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China Reveals How It Plans to Put Astronauts on the Moon by 2030

Chinese officials on Wednesday unveiled new details about their plans for a manned lunar mission, as China attempts to become only the second nation to put citizens on the moon.

Zhang Hailian, deputy chief engineer with the China Manned Space Agency (CMSA), revealed the preliminary plan at an aerospace summit in the city of Wuhan on Wednesday, according to state-run news agency Xinhua.

The mission, expected to take place before 2030, is part of a project to establish a lunar research station. It will investigate how best to build the facility, and carry out moon exploration tasks and other experiments, Zhang said.

Two launch vehicles will send a moon surface lander and manned spacecraft into lunar orbit, before they dock with each other, according to state-run Global Times. After docking, the Chinese astronauts on board the spacecraft will enter the lander, which is used to descend to the moon’s surface.

While on the moon, they will collect samples and carry out “scientific exploration,” before leaving on the lander and reuniting with the spacecraft waiting in orbit – which will take them home to Earth, Global Times reported.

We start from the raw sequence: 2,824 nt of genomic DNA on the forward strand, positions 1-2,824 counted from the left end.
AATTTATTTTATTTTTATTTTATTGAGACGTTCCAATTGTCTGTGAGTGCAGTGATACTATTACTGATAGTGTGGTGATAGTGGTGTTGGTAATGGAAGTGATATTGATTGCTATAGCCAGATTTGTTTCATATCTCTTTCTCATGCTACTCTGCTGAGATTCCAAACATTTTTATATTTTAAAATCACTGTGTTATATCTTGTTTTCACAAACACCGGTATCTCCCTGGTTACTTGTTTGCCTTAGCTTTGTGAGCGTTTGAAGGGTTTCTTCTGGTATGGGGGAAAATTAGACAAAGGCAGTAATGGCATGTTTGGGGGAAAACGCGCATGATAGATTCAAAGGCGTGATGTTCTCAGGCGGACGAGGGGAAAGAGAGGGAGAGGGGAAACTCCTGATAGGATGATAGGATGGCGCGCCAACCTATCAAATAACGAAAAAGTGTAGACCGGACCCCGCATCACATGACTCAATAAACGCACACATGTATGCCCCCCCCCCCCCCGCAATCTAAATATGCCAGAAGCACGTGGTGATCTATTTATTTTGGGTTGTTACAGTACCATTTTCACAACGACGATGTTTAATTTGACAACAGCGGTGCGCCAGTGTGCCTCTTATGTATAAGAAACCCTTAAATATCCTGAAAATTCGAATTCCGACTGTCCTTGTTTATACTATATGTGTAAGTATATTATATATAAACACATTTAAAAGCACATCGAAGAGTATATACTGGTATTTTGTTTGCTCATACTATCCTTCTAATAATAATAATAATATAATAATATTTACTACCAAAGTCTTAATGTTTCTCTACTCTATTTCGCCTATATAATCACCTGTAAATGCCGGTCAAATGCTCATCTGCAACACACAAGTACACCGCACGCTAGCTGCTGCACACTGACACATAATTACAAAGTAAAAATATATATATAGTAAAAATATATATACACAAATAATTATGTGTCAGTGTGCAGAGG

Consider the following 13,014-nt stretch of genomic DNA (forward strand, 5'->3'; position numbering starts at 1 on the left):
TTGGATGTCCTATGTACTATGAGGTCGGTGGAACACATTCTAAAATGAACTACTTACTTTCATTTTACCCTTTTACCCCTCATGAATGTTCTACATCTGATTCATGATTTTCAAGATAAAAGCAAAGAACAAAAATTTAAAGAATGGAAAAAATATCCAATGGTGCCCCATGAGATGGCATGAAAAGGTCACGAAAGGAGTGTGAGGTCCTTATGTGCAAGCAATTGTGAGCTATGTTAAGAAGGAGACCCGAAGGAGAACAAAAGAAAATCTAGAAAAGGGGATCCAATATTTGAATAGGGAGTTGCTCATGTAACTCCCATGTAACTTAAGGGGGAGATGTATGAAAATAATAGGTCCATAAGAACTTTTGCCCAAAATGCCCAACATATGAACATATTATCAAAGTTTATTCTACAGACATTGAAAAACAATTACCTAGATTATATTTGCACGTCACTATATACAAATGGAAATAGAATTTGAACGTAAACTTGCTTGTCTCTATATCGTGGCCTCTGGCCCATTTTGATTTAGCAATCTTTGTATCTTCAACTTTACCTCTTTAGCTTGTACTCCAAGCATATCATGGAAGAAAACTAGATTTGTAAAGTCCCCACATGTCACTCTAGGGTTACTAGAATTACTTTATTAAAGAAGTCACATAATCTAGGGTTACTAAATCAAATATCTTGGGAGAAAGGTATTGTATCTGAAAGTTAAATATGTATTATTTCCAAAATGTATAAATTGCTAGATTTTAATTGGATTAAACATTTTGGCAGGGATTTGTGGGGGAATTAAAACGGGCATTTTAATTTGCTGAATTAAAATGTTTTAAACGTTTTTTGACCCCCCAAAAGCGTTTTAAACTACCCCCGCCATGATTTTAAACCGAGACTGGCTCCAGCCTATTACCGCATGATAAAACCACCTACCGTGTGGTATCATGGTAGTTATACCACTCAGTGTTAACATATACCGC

To prepare for the mission, Chinese researchers are busy developing all the necessary equipment including moon suits, manned lunar rovers, manned spaceships and moon landers, Xinhua reported.

The state media reports did not say how many astronauts China plans to send to the moon.

The lunar mission is the latest development in China’s push to advance its space program, which has seen several breakthrough moments in recent years.

China was late to the space race – it didn’t send its first satellite into orbit until 1970, by which time the United States had already landed an astronaut on the moon – but Beijing has been catching up fast.

In 2013, China successfully landed a rover on the moon, becoming only the third country to do so. At the time, Chinese leader Xi Jinping said “the space dream is part of the dream to make China stronger.”

Under Xi’s leadership, China has spent billions on its ambitious space program. While there are no official public figures on Beijing’s investment in space exploration, consulting firm Euroconsult estimated it to be about $5.8 billion in 2019.

That year, China sent a rover to the far side of the moon – a historic first. Then in 2020, it became only the third country to successfully collect rock samples from the moon.

China has also spent the past few years building its own Tiangong space station, which was completed in November. The station is only the second operational orbital outpost, alongside the International Space Station (ISS) – which Chinese astronauts have long been excluded from due to US political objections and legislative restrictions.

But the ISS is expected to end operations in 2030 – which could leave Tiangong the only outpost left. China has sought to open up its station to collaboration with international partners, including by hosting experiments from other countries.

Source : CNN